The struggle will be in vain, however, if all its energies are dissipated in yet another attempt to resolve a crisis of capitalism. Good strategy rests on keeping the end-goal in mind and the end-goal is socialism – that is, a society where people can be made whole again and live in freedom. The task of our times, therefore, is organising for ownership. Organising for ownership is that which the labour movement must do in the face of the present crisis of capitalism. Workers should run and own the businesses they work in, and organising for ownership is the process of making the utopian practical. To be sure it is a hard task, but no harder than living through another 35 years of corruption, crisis and, ultimately, extinction.


How Labour Built Neoliberalism by Elizabeth Humphrys is available through Brill.

Godfrey Moase

Godfrey Moase is an Executive Director, United Workers Union. He’s previously written for the Guardian, Overland, Jacobin and New Matilda.

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  1. In response to the review: I Agree that the labour movement needs to organise – and while the parliamentary emphasis has value , we need to go beyond that as well. We need organisation and action at the grassroots. Not sure what ‘organizing for ownership’ meaningfully refers to today, though. It *could* involve subsidies (re: tax and cheap credit) for workers co-ops. And a gradual swathe of strategic resocializations. But remember what happened to Swedish social democracy when it attempted the Meidner funds. We don’t want to dramatically over-reach either. The counter-argument of that is (re: Luxemburg) the working class grassroots sometimes run ahead of their leaderships. Leaderships need to be adaptable to that. Sometimes the grassroots actually overreach themselves ; at other times the leadership is too conservative. Arguably the Austro-Marxists achieved an awful lot ; but they were too conservative strategically to consolidate their hold on the state apparatus of force in 1918-19 ; or to resist effectively immediately as a response to the coup in 1934. There’s the example of ‘the recovered companies’ in Argentina as well. (showing what MIGHT be possible) Everything differs from context to context. But capitalists don’t give in without a fight.

  2. Hawke and Keating were set to play the Neoliberal game from the outset by floating the dollar so allowing the then power movements of world capital to decide the fate of this country (as with others).

  3. I have not been able to read this book, yet. Check the ridiculous prices to see why: https://brill.com/view/title/35076 . (Why Australian academics, esecially in Political Economy, engage in that nonsense is another question.) However, I have listened to the author on a couple of occasions and read some shorter material by her. Godfrey’s is a thoughtful review that does encourage taking the book seriously. For some time I have used the expression “neolaboralism” to describe the unique way in which neoliberalism established itself and developed in Australia. The dominance of laborist thinking and practice in our union movement over decades was the foundation for that. Also, the strategy of the union movement in the seventies, after the defeat of the penal powers in 1969, was inadequate from the point of view of workers. Among other things it was not up to the task of defending, let alone pushing forward, a reforming Labor government. And, the employers, supported by Fraser, were laying new foundations that would strengthen their power. The decline in union density started in about 1978 but would not be worked out by the union movement until the very late 80’s. A strategy that attempted a “new level of intervention” by the working class was needed. That’s what most of the union left was aiming to do from about 1978 onwards. Some remained bogged in “money militancy” for its own sake. There should be a lot more study and discussion about that, especially in the lessons it might offer to a union movement at 12% union density. Strategy is critical. Finally, what the employers were up to throughout these years, as the dominant class in society and how, with that, the capitalist dynamic was unfolding exposed the core problem of laborism. When we see the widespread acceptance among the Change the Rues activists that the parliamentary Labor Party can bring employers into consultations about any new rues for the Fair Work Act, the core problem remains alive and well in our movement. To our detriment.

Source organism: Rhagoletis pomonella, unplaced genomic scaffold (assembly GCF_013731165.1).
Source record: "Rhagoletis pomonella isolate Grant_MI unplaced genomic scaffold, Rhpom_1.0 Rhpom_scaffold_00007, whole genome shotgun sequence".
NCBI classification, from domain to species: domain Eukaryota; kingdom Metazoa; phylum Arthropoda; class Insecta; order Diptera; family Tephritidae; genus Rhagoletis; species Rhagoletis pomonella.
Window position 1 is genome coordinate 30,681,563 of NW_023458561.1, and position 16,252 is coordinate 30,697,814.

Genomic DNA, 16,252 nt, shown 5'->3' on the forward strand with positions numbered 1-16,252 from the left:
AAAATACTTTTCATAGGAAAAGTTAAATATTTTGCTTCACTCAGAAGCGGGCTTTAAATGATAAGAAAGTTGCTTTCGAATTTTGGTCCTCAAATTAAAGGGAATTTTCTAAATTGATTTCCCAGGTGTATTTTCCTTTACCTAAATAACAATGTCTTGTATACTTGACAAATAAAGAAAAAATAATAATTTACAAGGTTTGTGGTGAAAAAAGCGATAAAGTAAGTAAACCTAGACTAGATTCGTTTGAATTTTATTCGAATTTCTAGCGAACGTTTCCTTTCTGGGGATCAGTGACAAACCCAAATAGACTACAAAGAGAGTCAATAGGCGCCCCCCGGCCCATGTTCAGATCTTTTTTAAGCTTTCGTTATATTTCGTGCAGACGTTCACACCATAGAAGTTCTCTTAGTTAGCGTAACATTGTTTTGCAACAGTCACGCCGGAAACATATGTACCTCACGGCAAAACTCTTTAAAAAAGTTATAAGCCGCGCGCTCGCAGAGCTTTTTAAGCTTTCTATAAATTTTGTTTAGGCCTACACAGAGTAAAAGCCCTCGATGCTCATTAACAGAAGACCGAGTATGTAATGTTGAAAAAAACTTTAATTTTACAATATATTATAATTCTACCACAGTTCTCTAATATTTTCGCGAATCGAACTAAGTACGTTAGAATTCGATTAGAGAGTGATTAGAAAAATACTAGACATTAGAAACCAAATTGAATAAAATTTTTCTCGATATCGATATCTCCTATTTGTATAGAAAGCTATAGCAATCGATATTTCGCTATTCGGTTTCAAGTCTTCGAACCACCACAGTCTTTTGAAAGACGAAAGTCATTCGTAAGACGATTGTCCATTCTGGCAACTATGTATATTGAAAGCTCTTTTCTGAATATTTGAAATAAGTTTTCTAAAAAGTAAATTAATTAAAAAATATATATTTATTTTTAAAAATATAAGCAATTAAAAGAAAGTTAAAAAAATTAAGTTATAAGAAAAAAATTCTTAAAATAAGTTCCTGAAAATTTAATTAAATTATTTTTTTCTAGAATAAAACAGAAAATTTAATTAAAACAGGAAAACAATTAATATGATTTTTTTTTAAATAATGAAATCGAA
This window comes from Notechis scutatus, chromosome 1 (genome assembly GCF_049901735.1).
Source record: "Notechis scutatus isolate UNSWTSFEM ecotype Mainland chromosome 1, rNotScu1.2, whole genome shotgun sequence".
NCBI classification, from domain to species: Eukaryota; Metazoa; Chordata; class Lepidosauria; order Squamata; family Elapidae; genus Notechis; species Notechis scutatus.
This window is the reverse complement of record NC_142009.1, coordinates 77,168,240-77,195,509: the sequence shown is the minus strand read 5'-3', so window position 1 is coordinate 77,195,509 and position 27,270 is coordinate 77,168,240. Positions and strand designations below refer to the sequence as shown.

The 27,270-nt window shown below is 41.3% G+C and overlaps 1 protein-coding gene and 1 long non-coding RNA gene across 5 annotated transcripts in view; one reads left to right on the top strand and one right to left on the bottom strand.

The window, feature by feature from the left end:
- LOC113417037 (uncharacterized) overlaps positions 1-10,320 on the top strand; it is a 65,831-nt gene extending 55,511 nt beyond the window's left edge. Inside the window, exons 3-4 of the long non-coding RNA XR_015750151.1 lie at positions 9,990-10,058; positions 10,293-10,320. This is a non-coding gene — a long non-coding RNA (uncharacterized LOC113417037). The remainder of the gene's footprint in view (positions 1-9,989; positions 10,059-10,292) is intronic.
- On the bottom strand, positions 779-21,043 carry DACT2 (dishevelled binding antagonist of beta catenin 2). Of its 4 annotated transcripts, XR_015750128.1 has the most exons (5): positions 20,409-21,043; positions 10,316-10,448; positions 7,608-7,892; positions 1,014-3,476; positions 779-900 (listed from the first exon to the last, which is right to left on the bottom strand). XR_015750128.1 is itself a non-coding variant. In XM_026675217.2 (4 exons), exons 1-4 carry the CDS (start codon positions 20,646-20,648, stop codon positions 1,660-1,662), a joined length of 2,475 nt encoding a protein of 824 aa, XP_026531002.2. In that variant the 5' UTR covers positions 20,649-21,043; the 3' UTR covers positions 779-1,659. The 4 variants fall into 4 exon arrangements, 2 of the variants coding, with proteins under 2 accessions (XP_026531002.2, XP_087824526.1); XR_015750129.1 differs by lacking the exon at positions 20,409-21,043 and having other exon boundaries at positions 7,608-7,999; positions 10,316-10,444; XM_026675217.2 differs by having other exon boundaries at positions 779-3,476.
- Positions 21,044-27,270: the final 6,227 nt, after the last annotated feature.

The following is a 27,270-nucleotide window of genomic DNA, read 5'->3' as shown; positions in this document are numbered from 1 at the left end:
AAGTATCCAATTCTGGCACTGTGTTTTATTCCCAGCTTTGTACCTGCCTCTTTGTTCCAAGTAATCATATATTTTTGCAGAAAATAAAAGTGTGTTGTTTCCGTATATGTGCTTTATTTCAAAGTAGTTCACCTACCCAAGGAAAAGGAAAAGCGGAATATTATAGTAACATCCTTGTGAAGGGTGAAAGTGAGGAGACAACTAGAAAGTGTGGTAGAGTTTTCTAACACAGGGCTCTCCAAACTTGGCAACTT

, L

    1. There is little choice for early career academics but to publish with expensive academic presses, as a job requirement. I chose Brill because they guarantee a cheap paperback in a year, through Haymarket Press in the US, unlike many other scholarly presses.

  4. Interesting review. I look forward to reading Elizabeth’s book when it appears in paperback.

    I was in the UK in the 1970s and 1980s when the union movement was confronted with neoliberalism – first under the Wilson Labour govt in 1975/76, and then more forcefully under Thatcher after 1979.

    Remembering and understanding the period is important because it illustrated the political weaknesses of Keynesian statism and labourism in very stark terms.

    The neoliberals effectively challenged the Left to offer an alternative to the increasingly obvious failures of Keynesianism (inflation, mass unemployment, a crisis of investment and profitability). But the Left couldn’t.

    After 1945 much of the Left threw its weight behind the Keynesian state as the vehicle for permanent full employment and industrial “modernisation.” By the late 1970s the Keynesian state was manifestly failing to deliver either.

    Understanding the limits and failures of post-war Keynesianism is important because the Left (including Corbyn) continues to offer partial and recycled versions of Keynesianism to this day.

    Organised labour was also involved in making neoliberalism in the UK – but in a much more uneven and fractious manner than perhaps in Australia.

    After the disastrous 1983 election defeat, many of the unions abandoned their prior support for one of the many versions of the Alternative Economic Strategy. Led by the electricians and engineers (among others), “realism” became the watchword of increasing numbers of UK unions.

    One positive aspect of the UK experience is that most unions, despite their increasing fatalism, did not buy into an ideology of national consensus and reconstruction. Many (particularly in the public sector) continued to fight against neoliberalism as a class project. They didn’t always win (although some did). But their struggles did help to cultivate and preserve a layer of experienced and talented workplace activists – without which the UK union movement would be much weaker than it is.